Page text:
Politics

Karine Jean-Pierre has no time for Fox reporter pushing absurd conspiracy theory

Karine Jean-Pierre (White House photo)
Karine Jean-Pierre (White House photo)

Out Principal Deputy Press Secretary Karine Jean-Pierre had no time for a Fox News journalist trying to make a mountain out of a trivial molehill.

Supporters of Donald Trump have been flogging a story that broke this weekend that involves a filing by U.S. Attorney John Durham that conservatives have been using to accuse Hillary Clinton and her campaign of spying on Trump and his campaign.

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The story is that the Clinton campaign “infiltrated” or “hacked” the Trump campaign during the final days of the campaign and the early days of Trump’s presidency.

Trump called the allegations a “scandal far greater in scope than Watergate” and said that in “a stronger period of time in our country, this crime would have been punishable by death.” Other Republicans have called for a House investigation of Clinton if Republicans take the majority in that chamber this November.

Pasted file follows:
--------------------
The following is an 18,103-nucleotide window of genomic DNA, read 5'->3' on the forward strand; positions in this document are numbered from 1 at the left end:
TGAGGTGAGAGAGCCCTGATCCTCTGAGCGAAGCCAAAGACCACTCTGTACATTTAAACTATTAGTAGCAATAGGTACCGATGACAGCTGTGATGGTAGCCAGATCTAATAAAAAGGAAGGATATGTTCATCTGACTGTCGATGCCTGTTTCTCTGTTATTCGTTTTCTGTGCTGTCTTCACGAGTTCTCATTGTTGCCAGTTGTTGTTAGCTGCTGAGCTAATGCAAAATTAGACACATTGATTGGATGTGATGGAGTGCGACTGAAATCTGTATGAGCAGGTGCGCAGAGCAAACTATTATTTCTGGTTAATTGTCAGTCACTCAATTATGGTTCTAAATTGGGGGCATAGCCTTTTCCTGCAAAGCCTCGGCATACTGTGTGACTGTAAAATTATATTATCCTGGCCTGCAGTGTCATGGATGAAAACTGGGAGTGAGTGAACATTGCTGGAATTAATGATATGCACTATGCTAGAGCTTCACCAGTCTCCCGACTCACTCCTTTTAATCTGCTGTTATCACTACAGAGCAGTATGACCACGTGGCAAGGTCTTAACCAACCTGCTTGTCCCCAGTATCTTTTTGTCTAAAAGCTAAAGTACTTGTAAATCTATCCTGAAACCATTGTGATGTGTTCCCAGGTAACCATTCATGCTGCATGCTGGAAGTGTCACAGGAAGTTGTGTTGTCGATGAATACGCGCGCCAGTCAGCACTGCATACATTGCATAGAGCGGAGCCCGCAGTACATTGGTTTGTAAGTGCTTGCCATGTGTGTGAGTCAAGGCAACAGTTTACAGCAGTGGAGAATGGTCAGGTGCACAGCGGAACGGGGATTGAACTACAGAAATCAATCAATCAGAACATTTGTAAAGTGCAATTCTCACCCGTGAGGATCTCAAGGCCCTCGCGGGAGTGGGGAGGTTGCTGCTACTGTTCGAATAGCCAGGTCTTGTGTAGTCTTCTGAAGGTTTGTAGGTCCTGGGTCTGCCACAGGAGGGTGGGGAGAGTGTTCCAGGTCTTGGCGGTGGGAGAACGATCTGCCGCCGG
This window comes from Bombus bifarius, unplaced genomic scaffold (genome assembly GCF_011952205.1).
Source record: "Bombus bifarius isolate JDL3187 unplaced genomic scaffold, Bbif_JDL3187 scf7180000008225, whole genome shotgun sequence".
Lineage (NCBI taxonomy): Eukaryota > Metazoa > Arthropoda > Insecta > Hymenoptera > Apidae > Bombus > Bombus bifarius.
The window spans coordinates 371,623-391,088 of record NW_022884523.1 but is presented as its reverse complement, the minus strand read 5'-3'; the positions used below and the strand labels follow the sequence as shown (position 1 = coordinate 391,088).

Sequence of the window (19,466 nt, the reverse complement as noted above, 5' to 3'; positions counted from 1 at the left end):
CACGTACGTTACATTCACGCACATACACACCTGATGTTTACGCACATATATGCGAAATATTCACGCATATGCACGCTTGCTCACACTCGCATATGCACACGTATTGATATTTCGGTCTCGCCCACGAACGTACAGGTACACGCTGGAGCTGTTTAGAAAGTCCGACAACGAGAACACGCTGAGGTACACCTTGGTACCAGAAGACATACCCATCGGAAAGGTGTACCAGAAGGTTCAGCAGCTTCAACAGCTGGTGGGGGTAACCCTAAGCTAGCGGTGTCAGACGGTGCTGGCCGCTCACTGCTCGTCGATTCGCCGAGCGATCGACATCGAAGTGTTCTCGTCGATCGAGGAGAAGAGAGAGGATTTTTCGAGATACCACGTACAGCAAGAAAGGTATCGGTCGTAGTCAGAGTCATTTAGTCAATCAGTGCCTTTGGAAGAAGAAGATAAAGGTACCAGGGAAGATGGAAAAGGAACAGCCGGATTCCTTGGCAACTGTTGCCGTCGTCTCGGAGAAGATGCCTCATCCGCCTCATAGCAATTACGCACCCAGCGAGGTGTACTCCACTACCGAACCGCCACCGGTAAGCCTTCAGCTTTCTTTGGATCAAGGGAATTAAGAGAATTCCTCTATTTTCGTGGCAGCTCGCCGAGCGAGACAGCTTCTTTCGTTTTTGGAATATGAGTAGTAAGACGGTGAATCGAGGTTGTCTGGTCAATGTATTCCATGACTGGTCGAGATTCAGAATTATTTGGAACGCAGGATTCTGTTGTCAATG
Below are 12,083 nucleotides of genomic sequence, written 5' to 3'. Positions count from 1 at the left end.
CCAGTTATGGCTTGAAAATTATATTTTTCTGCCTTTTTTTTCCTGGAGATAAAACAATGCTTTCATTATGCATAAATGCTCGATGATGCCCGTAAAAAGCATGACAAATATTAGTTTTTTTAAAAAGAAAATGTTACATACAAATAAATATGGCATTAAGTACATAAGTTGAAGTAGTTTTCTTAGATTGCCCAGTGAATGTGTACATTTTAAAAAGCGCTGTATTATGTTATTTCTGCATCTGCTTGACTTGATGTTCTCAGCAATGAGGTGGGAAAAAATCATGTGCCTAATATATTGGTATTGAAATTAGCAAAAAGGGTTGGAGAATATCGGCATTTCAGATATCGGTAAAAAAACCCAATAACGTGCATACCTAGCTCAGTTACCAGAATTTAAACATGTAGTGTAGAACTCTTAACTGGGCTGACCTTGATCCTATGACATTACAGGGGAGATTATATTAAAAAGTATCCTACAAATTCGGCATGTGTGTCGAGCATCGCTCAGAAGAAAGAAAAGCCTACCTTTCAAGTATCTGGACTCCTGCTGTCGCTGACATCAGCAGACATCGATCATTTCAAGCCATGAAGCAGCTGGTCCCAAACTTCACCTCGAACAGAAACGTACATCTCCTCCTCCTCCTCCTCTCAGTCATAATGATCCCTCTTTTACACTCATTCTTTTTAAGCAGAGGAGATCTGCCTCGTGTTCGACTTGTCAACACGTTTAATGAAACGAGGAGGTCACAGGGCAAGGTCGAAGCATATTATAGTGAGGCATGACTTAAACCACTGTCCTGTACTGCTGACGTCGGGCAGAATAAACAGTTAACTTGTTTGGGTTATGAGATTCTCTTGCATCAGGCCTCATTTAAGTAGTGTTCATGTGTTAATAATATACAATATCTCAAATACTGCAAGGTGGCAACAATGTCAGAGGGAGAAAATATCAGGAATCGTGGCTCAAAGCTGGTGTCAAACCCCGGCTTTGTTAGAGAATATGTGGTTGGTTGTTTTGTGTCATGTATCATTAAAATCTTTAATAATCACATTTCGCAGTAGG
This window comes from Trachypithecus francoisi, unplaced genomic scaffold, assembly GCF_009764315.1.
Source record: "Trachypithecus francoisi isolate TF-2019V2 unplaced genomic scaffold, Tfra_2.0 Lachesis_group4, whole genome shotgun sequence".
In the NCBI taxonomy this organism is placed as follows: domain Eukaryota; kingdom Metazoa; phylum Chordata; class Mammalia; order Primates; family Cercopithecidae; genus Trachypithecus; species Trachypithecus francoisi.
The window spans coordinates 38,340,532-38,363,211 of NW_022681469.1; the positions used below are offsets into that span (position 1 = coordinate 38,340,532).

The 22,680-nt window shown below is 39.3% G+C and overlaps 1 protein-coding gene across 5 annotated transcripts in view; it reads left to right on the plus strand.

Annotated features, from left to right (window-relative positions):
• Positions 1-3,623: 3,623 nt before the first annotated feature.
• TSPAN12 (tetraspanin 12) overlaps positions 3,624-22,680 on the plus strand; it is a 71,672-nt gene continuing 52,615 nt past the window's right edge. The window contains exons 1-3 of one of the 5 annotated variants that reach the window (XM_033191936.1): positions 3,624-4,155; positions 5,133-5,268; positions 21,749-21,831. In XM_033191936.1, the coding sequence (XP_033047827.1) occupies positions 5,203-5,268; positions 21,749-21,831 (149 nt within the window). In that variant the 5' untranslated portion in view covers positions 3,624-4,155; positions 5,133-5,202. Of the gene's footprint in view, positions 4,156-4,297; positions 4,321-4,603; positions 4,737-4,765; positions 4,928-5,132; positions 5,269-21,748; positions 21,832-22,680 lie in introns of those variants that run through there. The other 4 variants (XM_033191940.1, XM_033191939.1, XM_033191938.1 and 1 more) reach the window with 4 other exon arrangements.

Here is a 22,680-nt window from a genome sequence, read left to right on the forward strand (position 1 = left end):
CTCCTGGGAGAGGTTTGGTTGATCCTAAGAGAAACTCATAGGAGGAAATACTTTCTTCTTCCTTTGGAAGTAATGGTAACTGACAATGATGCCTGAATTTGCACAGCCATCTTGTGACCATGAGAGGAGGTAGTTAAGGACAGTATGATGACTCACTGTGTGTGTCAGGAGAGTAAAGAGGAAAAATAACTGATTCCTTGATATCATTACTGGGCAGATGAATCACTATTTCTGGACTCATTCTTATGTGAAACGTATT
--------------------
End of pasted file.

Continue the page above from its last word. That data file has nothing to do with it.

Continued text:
The data, though, is about internet traffic that wasn’t obtained through any sort of wire tapping or hacking, and it’s unlikely that it was illegally obtained at all. The tech firm that worked to compile the data insists that it was legally obtained, and Durham’s court filing doesn’t indicate any connection to Clinton herself.

Despite the small potatoes nature of the supposed scandal, Fox journalist Jacqui Heinrich tried to get Jean-Pierre to comment on it at the White House press briefing yesterday.

Jean-Pierre wouldn’t take the bait.

“Does the president have any concerns about a candidate for president using computer experts to infiltrate computer systems of competing candidates, or even the president-elect to — for the goal of creating a narrative?” Heinrich asked, even though there isn’t any evidence of “infiltrating” in this case. “Is that something that-”

“That’s something I can’t speak to from this podium, so I refer you to the Department of Justice,” Jean-Pierre said, cutting Heinrich off.

“Is what [was] described in that report — monitoring Internet traffic — is that spying?” Heinrich pushed again.

Jean-Pierre again refused to get into an argument about Clinton, who hasn’t held a public office in almost a decade and is unlikely to run for another office again.

But Heinrich wasn’t deterred.

“Generally speaking though, would monitoring Internet traffic be-” she pressed on.

“Jacqui, my answer is not going to change,” Jean-Pierre said. “I refer you to the Department of Justice.”

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